Graphics paint the right image

23rd August 1996 at 01:00
William Feaver looks at children's arts booksthat make companions to gallery visits. Explaining how in art is easier, generally, then explaining why. Which is one reason why printmaking techniques keep getting explained: there are so many of them, and they tend to be used as substitutes for actual ideas. Hence The Story of Printmaking, a dossier in the Kingfisher Kaleidoscopes Living Encyclopaedia series (Pounds 12.99 each). There are glossy pages, matt pages, double spreads that turn into triple spreads, flaps to unfold, an intaglio sample and a tiny portfolio to open.

The virtue of all this is that it isn't precious. Woodcuts give way to Tintin artwork and Magic Eye printing to see-for-yourself. All that, spiral-bound, as CD-Rom-ready as a book can be. Plus stickers. Stickers, we know, prove irresistible. The only problem is that the first person to get hold of the book will use them up, to the despair of librarians.

What the Painter Sees, in the same series, has anamorphosis as its chief gimmick. (Bend a metallic sheet to the right diameter and - hey - that sprawling nonsense turns into a cute wee picture.) It goes through genres and formats and basic rules of perception, using a Vermeer as an Advent calendar and zipping with astounding ease through an A-Z of Famous Painters that tell the potential GCSE student next to nothing. Example: "Caspar David Friedrich (1774-1840). This German painter led a quiet rural life [did he indeed?]. He is famous for his haunting landscapes."

Less elaborately engaging, and the better for that, Marie Sellier's Cezanne from A to Z and Matisse from A to Z (Peter BedrickRagged Bears Pounds 8.99 each) run through life and themes, using the artists' works as illustrations. One snag arises: being alphabetical, yet translated (clumsily) from the French, the running order has to remain as in the original text: F for Fenetre, Y for Yeux. A slight boost to the French vocab is no hardship.

The First Discovery titles Sculpture and Van Gogh (Moonlight Pounds 6.99 each) are for eight-year-olds and upwards, ingeniously designed so that, for example, a Van Gogh cafe lamp shines through a hole in a page to become a Van Gogh harvest sun. Some of the cleverness is misleading, though. The image of Giacometti in CA leisure wear working on a skinny sculpture in a room furnished by Ikea could put people off Giacometti for life.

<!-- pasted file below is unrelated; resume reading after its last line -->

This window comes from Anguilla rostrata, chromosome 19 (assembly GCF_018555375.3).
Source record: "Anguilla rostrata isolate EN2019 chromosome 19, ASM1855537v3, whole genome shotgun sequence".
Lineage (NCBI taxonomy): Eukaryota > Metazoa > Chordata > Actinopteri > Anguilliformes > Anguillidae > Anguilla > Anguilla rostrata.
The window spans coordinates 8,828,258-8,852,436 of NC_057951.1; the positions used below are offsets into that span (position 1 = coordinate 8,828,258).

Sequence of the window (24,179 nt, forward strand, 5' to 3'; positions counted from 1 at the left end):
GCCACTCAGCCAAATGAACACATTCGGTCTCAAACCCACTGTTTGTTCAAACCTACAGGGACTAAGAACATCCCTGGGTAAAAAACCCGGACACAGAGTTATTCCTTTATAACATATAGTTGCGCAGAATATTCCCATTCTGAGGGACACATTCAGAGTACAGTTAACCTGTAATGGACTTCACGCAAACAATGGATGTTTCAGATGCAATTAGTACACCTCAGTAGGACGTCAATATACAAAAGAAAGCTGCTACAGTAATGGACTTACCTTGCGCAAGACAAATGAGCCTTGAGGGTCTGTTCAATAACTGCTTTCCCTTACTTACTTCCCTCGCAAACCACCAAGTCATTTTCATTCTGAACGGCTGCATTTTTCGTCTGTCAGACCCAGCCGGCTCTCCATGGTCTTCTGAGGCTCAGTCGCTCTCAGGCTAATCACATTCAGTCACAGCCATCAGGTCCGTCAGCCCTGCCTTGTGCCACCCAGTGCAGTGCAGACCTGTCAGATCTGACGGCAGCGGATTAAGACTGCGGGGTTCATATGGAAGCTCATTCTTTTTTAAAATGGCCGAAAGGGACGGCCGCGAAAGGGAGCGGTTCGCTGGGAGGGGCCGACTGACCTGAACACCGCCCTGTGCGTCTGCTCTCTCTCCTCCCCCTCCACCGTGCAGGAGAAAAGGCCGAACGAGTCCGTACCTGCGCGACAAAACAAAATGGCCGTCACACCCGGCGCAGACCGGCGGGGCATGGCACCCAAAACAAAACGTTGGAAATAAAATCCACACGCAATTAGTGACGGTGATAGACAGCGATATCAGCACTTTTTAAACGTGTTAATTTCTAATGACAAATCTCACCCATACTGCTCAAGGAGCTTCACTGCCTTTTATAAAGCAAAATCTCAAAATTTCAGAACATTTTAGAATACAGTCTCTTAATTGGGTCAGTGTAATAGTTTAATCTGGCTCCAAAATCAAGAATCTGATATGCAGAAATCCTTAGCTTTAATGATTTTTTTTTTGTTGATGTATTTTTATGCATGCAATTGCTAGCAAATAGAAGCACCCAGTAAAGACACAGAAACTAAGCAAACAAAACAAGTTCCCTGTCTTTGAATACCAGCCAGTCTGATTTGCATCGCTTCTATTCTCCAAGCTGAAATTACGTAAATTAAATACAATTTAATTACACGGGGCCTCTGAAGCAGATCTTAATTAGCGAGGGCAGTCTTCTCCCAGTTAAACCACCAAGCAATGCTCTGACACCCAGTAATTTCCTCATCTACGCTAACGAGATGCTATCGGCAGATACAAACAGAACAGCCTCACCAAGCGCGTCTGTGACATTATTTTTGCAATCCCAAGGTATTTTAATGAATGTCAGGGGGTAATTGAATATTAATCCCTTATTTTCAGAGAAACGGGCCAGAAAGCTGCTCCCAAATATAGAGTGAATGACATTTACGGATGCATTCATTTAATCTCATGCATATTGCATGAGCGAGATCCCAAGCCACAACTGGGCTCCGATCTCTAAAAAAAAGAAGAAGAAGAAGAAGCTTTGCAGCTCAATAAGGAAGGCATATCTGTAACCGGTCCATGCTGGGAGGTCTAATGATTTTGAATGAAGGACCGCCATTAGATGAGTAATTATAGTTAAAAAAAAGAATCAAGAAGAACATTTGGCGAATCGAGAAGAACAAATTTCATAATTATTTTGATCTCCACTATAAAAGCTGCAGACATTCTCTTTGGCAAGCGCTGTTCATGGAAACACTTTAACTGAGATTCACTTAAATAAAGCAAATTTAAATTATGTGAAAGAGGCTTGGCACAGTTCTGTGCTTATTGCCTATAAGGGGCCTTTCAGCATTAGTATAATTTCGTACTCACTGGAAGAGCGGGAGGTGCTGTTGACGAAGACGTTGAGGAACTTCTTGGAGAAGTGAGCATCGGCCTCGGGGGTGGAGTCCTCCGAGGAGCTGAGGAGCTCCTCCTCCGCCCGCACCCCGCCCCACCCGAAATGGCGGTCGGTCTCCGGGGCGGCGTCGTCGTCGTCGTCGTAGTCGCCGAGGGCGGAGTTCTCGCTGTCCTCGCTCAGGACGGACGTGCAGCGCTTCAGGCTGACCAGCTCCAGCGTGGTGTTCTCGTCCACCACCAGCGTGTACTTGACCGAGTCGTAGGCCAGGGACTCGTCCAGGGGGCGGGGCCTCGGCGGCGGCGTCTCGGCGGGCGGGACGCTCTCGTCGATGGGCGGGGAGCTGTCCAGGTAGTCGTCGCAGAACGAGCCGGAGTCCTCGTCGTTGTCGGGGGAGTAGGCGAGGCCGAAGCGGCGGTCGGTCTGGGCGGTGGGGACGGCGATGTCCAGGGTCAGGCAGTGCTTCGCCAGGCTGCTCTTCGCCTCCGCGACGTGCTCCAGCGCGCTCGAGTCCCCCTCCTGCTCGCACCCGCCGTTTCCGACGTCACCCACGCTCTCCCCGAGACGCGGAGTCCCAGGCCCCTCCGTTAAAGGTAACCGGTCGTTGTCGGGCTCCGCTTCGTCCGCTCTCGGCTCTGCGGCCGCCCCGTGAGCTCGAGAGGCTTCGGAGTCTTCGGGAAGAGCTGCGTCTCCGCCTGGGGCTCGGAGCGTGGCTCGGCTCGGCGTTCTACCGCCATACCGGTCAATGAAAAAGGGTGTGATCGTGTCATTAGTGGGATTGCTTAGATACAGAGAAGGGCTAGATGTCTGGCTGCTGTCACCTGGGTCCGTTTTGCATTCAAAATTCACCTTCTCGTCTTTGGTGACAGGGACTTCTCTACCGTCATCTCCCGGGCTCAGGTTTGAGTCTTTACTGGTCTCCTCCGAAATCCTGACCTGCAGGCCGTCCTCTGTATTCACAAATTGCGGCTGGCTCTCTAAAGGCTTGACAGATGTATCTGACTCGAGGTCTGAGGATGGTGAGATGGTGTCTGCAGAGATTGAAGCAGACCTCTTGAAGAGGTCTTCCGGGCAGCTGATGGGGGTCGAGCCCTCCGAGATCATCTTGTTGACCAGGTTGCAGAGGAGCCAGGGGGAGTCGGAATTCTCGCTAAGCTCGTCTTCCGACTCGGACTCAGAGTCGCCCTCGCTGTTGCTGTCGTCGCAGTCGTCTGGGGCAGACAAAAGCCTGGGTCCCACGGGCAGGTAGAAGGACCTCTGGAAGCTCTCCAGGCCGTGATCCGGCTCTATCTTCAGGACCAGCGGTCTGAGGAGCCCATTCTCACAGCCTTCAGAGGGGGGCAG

The graphics pepping up Michelangelo and Van Gogh in the Masters of Art series (MacDonald Pounds 10.99 each) range from the instructive (how to manoeuvre Michelangelo's "David" into the Piazza della Signoria using logs only) to the irrelevant (how the Eiffel Tower happened to be built not all that long after Van Gogh arrived in Paris). Much information and a lively sense of "compare and contrast" surrounds the works themselves, and even though Gauguin puts in an appearance in the scene-setting drawings as more Anthony Quinn than himself, the dramatisations are helpful.

More conventional, succinct and generally sensible, though with less arresting graphics, are An Introduction to Pieter Breugel and An Introduction to Edgar Degas (MacDonald Pounds 8.99 each). Bruegel, particularly, needs explanations. Every detail in the paintings is significant and, unused as we are to pictures composed to be read slowly, inch by inch, we tend to find the process of acclimatising ourselves to a 16th-century pace exasperating.

These books are full of pointers and well-chosen asides. It hardly seems worthwhile, though, to linger over the spelling of BruegelBrueghelBreughel. And it isn't true that Degas spent his last years "wandering around the streets of Paris", but the exaggeration ties in nicely.

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